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Benford's law

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Given a finite set of numerical data, it would be expected that the digits 1 through 9 would occur as first digits with roughly equal probability. However, in many cases, the digit 1 occurs as the first digit most often, with roughly 30% probability, and the other digits occur with decreasing frequency.

This is called Benford's law, after Frank Benford, who noticed a curious pattern of usage in logarithm tables. Benford went on to also notice this unexpected disparity in many different sets of data, including atomic weights, baseball statistics and street addresses.

A selection of house numerals at Brooks Lumber in Detroit. Notice the newer packaging for the 1s, 2s and 7s.

The effects of Benford's law can be observed even in those cases that might not necessarily reflect a difference in usage between first digits and other digits of a number. Presumably, building contractors know about Benford's law and know whether it applies to the addresses of the properties they're building. Hardware stores, on the other hand, might not know for what addresses replacement house numerals are being bought, and a given numeral can just as easily be used for the last digit of a house address as it can be for the first. It is still nevertheless a good idea to stock more 1s and 2s than other numerals.

Prime numbers and Benford's law

Note: The prime numbers do not satisfy Benford's law (Daniel I. A. Cohen and Talbot M. Katz, "Prime numbers and the first digit phenomenon," J. Number Theory 18 (1984), 261-268; A. Berger and T. P. Hill, What is Benford's Law?, Notices, Amer. Math. Soc., 64:2 (2017), 132-134.)

Street addresses are different from prime numbers in that, even if we include all the world's addresses, we are still dealing with a finite set, while there are infinitely many primes.[1] So, to simplify things for ourselves, in this article, we will only consider primes up to some threshold. And, so as to give the digits 2 to 9 a fair shake, we will set that threshold at a power of 10.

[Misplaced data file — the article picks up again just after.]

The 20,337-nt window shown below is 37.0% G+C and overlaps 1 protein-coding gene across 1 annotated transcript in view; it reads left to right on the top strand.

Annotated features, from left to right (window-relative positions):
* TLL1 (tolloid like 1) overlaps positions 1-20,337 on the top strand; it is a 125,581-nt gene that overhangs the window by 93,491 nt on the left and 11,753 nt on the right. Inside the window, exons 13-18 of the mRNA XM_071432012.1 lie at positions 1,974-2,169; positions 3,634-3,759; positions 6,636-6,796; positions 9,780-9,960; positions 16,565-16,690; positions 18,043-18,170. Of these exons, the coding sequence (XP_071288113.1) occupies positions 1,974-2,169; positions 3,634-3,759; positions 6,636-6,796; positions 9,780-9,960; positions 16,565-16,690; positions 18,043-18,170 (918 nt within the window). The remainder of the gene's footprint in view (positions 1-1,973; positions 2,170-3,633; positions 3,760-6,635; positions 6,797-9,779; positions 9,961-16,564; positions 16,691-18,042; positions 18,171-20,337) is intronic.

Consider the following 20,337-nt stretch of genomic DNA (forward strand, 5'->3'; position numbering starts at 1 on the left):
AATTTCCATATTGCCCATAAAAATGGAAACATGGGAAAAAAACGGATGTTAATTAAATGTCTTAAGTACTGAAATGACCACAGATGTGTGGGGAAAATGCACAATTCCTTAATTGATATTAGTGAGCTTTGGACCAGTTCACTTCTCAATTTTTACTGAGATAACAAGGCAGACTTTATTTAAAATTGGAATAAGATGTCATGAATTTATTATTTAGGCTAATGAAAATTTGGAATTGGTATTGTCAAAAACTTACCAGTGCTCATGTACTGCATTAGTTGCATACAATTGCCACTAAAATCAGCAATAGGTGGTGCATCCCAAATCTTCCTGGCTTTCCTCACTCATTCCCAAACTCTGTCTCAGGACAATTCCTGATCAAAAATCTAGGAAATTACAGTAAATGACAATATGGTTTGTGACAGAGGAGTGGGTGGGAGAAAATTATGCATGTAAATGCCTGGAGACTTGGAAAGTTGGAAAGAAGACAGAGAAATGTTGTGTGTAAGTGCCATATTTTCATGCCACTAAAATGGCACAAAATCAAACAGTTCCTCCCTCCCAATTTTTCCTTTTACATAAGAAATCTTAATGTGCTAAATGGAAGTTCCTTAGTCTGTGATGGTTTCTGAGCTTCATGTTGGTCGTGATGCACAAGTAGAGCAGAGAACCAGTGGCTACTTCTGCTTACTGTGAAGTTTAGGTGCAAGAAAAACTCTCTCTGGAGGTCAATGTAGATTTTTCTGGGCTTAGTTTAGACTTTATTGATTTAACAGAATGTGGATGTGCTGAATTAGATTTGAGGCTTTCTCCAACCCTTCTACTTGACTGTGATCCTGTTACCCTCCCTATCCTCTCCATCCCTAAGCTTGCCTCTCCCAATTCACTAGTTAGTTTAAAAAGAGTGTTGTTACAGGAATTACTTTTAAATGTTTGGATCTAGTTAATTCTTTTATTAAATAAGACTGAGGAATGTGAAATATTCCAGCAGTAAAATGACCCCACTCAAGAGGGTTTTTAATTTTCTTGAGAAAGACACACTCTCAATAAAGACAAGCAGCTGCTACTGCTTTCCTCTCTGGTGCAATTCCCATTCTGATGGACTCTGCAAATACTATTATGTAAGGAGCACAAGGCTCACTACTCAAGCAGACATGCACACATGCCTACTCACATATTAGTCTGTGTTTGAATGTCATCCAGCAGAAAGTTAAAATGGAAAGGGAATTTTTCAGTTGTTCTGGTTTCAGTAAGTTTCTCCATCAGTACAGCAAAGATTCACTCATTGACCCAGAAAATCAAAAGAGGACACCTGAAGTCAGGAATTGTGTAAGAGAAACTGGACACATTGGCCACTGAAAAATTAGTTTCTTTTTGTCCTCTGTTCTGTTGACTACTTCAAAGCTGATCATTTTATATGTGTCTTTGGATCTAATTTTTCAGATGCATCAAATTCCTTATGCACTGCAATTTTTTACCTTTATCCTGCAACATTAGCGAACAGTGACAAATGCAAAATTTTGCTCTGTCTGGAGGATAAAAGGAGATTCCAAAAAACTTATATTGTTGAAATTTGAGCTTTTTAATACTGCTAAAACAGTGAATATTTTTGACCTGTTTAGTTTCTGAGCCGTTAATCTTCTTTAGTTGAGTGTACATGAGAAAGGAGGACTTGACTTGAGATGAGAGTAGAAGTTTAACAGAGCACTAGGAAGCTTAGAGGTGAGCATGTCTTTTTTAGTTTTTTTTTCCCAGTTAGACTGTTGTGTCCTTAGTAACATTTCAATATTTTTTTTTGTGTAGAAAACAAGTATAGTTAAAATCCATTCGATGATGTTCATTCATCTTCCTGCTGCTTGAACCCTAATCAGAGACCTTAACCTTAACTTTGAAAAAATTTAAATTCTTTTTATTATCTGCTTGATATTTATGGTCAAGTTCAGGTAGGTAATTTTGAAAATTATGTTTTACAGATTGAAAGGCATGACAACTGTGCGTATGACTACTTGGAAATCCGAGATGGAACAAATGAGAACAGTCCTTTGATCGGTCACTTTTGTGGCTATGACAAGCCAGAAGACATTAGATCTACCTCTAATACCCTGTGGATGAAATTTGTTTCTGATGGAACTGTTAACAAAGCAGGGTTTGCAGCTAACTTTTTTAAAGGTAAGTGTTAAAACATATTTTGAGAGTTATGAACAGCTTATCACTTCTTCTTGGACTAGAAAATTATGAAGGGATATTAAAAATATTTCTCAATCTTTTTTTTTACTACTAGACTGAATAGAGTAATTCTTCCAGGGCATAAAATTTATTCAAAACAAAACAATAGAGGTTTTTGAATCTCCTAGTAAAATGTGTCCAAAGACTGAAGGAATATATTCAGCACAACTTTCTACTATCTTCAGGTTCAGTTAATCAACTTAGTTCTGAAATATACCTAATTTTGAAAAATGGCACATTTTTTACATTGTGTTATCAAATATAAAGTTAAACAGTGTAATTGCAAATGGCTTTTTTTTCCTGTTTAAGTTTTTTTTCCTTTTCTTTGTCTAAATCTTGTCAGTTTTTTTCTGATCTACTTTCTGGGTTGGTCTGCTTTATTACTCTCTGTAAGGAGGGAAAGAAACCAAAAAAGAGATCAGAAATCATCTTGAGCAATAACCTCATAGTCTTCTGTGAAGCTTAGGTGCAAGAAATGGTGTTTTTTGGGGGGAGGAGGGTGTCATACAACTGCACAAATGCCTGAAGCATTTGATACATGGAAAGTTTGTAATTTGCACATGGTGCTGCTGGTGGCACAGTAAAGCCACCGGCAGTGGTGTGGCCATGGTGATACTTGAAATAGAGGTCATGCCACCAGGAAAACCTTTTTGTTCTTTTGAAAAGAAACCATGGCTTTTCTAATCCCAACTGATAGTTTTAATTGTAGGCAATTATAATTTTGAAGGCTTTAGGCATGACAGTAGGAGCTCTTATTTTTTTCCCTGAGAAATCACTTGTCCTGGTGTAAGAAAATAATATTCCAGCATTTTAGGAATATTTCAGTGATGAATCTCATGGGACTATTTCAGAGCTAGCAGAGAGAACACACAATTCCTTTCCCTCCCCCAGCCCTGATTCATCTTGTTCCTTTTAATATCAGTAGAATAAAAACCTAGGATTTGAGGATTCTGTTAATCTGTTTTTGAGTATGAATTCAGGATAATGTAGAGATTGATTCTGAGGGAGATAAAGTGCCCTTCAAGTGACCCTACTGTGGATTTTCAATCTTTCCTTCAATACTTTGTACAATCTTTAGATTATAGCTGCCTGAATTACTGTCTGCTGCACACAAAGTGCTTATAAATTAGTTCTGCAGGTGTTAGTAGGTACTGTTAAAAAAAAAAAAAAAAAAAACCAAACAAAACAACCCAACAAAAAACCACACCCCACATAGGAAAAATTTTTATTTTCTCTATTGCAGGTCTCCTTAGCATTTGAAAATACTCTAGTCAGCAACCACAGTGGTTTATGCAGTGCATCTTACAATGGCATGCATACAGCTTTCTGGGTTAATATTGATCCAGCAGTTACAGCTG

We see that going only up to 10, 1 as a first digit gets off to a lousy start, since we don't consider 1 prime anymore (for reasons that are beyond the scope of this article). One might be tempted to temporarily regard 1 as prime for the sake of a handicap, but just going up to 100 will show that to be unnecessary.

1 2 3 4 5 6 7 8 9
Up to 10 0 1 1 0 1 0 1 0 0
Up to 100 4 3 3 3 3 2 4 2 1
Up to 1000 25 19 19 20 17 18 18 17 15
Up to 10000 160 146 139 139 131 135 125 127 127
Up to 10 5 1193 1129 1097 1069 1055 1013 1027 1003 1006
Up to 10 6 9585 9142 8960 8747 8615 8458 8435 8326 8230
Up to 10 7 80020 77025 75290 74114 72951 72257 71564 71038 70320
Up to 10 8 686048 664277 651085 641594 633932 628206 622882 618610 614821
Up to 10 9 6003530 5837665 5735086 5661135 5602768 5556434 5516130 5481646 5453140
Cf.: A073517 A073516 A073515 A073514 A073513 A073512 A073511 A073510 A073509

However, as we go further up, the advantage of 1 as a first digit gradually erodes.

Another way to look at this is to see what is the 50th prime number to start with a given digit . Now, 50 is a bit arbitrary: the choice was arrived at by a rough estimate of term visibility for the relevant OEIS sequence entries.

1 1171 A045707
2 2243 A045708
3 3259 A045709
4 4231 A045710
5 5297 A045711
6 6269 A045712
7 7309 A045713
8 8291 A045714
9 9311 A045715

If for these 50th primes we chop off the leading digit, we see that the resulting number for 9 is significantly higher than the one for 1.

But some reflection upon the prime number theorem suggests that as we look at higher and higher powers of 10, the distribution of first digits will become more or less uniform, leading to the conclusion that Benford's law does not actually apply to prime numbers.


  • Daniel I. A. Cohen and Talbot M. Katz, "Prime numbers and the first digit phenomenon," J. Number Theory 18 (1984), 261-268.